Here where I am, the biggest problem is Bermuda Grass, locally called “Devel Grass” because it’s so difficult to control. It spreads in three different ways, and in my case, even crawled up and through Rock walls into the beds.

      Part of the other problem may be that we have crerated much of our own problems over the decades by importing planys not native to our area so they were unchecked by natural means. Then our “freindly” chemical companies convined everyone they needed to spray to control them, and then created as we see now the so-called “super-weeds”.

      I agree with you that there is no single answer to this problem. And as you stated, most urban gardens dont have the time or space for the typical balance of nature.

      I think one thing that i see that supports you premise is that all the “pretty” gardens seem to have more problems with weeds than those who may not look as neat, but are heavily mulched, and shade out most weeds from thewir existance.

      Thanks to you for listening, and for providing such a thought provoking comment.


  • Mil March 19, 2012, 8:37 pm

    Hi Steve,
    Really enjoyed the show. I listened to it last night. I’m looking forward to seeing your selection of gardening books!! :)

    As for Martin Yan, I have a story from when I was in cooking school. He came in to lecture and demo to us, and when he asked us students for questions, one of my nimrod classmates asked him what kind of car he drove!!! I wanted to sink into the ground! Fortunately, after watching him do his trick-fast-chopping thing, something clicked in my brain, made sense, and I was able to do his trick too!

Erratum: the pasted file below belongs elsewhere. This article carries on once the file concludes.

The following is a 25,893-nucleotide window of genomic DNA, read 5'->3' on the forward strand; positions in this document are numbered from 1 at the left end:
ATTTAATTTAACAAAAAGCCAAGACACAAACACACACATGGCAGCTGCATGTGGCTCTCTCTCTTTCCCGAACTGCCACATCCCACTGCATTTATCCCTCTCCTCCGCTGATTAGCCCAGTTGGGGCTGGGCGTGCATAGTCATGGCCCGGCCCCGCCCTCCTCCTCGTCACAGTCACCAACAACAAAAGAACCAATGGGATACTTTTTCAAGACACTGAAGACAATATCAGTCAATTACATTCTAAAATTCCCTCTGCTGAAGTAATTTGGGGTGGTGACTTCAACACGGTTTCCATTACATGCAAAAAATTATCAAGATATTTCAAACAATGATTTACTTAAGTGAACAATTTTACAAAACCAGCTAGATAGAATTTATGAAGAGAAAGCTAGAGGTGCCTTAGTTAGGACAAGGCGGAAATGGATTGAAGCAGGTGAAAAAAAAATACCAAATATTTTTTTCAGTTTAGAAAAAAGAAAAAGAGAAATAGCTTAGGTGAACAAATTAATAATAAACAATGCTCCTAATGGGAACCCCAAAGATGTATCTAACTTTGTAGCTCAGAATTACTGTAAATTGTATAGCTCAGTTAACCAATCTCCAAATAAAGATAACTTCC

• Steve March 20, 2012, 9:40 am

      Thanks Mil! Sure wish I was out on the West Coast already. I would love to see Martin Yan again. I saw him in person a few years ago at the Tracy Bean Fest and he was so funny responding to the silly questions from the audience. Nothing demeaning, but very funny none the less

  • Stephanie March 19, 2012, 9:21 am

    Thanks so much for all of your compliments and your great advice, Steve! To fill in a few gaps…I did not have weed barrier down before when I just had wood chips in the paths. I’m sure that would’ve helped, but we still like the rocks better than the wood chips – they’re just more fun to walk on :) The trellis system was built by my husband for tomatoes, squash, pole beans, etc. (just gotta tie on some verticle string for pole beans) I had a muscadine grape on it, but it didn’t make it. I think I’d rather keep these beds for just annual planting anyway. The trellis is built of cedar 4×4’s and wire with turnbuckles to adjust the tension. I’m sure lucky to have a handy husband :) Oh, and the growing beds are sided with untreated pine 2×6’s (3’x24′ beds, so we used two 12′ pieces on each side). I know the wood probably won’t last more than a year or two, but we plan to replace them with some sort of stone or brick when the wood rots. We just didn’t want to spend a lot of money on the sides after paying for all that gravel. I’ll keep posting updated pics throughout the season at http://photobucket.com/fluterootgarden.

    Oh, also…my husband really wants a torch thing now for killing weeds..something exciting about playing with fire, haha. And the rabbit thing…I was wanting rabbits anyway for meat and for manure, and I was thinking if I had a space in my garden that I just wanted to clear down to nothing I could put them on it in a rabbit tractor. I guess from a garden standpoint it should work, but I need to find out if any plants can hurt them..Solanaceae family? I will keep researching.

    Thanks again, Steve!!